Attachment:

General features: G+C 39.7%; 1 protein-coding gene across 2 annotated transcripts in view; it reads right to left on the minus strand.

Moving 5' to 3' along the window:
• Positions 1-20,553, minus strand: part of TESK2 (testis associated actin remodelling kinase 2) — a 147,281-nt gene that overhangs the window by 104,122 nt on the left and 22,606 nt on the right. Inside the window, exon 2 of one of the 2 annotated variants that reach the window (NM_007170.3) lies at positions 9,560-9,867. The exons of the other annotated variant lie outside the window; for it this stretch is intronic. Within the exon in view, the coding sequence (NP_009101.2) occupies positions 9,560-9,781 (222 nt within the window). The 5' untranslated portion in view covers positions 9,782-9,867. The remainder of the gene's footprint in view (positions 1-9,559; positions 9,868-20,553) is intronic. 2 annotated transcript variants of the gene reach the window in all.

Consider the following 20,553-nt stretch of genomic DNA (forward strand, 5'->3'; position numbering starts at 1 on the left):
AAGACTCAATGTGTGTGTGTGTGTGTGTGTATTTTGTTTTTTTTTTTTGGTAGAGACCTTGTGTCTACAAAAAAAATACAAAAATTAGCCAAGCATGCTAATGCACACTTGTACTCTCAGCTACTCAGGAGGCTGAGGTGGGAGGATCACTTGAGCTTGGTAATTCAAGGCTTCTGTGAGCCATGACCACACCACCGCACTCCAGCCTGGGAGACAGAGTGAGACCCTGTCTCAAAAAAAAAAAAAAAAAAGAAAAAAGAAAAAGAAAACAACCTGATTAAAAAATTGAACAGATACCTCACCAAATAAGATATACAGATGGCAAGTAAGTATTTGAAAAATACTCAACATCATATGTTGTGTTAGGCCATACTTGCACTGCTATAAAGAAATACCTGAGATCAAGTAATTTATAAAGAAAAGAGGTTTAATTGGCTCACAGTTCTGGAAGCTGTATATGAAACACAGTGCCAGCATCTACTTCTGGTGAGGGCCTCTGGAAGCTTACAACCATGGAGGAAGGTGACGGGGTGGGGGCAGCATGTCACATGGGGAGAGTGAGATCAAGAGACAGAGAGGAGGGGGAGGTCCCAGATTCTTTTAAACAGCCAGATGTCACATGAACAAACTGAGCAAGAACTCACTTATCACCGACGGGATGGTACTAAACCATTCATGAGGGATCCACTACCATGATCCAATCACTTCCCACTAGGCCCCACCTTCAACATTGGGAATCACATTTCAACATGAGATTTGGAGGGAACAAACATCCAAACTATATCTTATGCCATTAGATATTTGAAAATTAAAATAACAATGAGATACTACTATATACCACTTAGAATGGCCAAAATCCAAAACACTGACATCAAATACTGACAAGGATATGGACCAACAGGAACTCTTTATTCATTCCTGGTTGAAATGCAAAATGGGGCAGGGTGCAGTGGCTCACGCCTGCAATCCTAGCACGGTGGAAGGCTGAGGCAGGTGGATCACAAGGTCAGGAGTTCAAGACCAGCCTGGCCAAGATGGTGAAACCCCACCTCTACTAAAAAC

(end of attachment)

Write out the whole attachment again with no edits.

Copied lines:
General features: G+C 39.7%; 1 protein-coding gene across 2 annotated transcripts in view; it reads right to left on the minus strand.

Moving 5' to 3' along the window:
• Positions 1-20,553, minus strand: part of TESK2 (testis associated actin remodelling kinase 2) — a 147,281-nt gene that overhangs the window by 104,122 nt on the left and 22,606 nt on the right. Inside the window, exon 2 of one of the 2 annotated variants that reach the window (NM_007170.3) lies at positions 9,560-9,867. The exons of the other annotated variant lie outside the window; for it this stretch is intronic. Within the exon in view, the coding sequence (NP_009101.2) occupies positions 9,560-9,781 (222 nt within the window). The 5' untranslated portion in view covers positions 9,782-9,867. The remainder of the gene's footprint in view (positions 1-9,559; positions 9,868-20,553) is intronic. 2 annotated transcript variants of the gene reach the window in all.

Consider the following 20,553-nt stretch of genomic DNA (forward strand, 5'->3'; position numbering starts at 1 on the left):
AAGACTCAATGTGTGTGTGTGTGTGTGTGTATTTTGTTTTTTTTTTTTGGTAGAGACCTTGTGTCTACAAAAAAAATACAAAAATTAGCCAAGCATGCTAATGCACACTTGTACTCTCAGCTACTCAGGAGGCTGAGGTGGGAGGATCACTTGAGCTTGGTAATTCAAGGCTTCTGTGAGCCATGACCACACCACCGCACTCCAGCCTGGGAGACAGAGTGAGACCCTGTCTCAAAAAAAAAAAAAAAAAAGAAAAAAGAAAAAGAAAACAACCTGATTAAAAAATTGAACAGATACCTCACCAAATAAGATATACAGATGGCAAGTAAGTATTTGAAAAATACTCAACATCATATGTTGTGTTAGGCCATACTTGCACTGCTATAAAGAAATACCTGAGATCAAGTAATTTATAAAGAAAAGAGGTTTAATTGGCTCACAGTTCTGGAAGCTGTATATGAAACACAGTGCCAGCATCTACTTCTGGTGAGGGCCTCTGGAAGCTTACAACCATGGAGGAAGGTGACGGGGTGGGGGCAGCATGTCACATGGGGAGAGTGAGATCAAGAGACAGAGAGGAGGGGGAGGTCCCAGATTCTTTTAAACAGCCAGATGTCACATGAACAAACTGAGCAAGAACTCACTTATCACCGACGGGATGGTACTAAACCATTCATGAGGGATCCACTACCATGATCCAATCACTTCCCACTAGGCCCCACCTTCAACATTGGGAATCACATTTCAACATGAGATTTGGAGGGAACAAACATCCAAACTATATCTTATGCCATTAGATATTTGAAAATTAAAATAACAATGAGATACTACTATATACCACTTAGAATGGCCAAAATCCAAAACACTGACATCAAATACTGACAAGGATATGGACCAACAGGAACTCTTTATTCATTCCTGGTTGAAATGCAAAATGGGGCAGGGTGCAGTGGCTCACGCCTGCAATCCTAGCACGGTGGAAGGCTGAGGCAGGTGGATCACAAGGTCAGGAGTTCAAGACCAGCCTGGCCAAGATGGTGAAACCCCACCTCTACTAAAAAC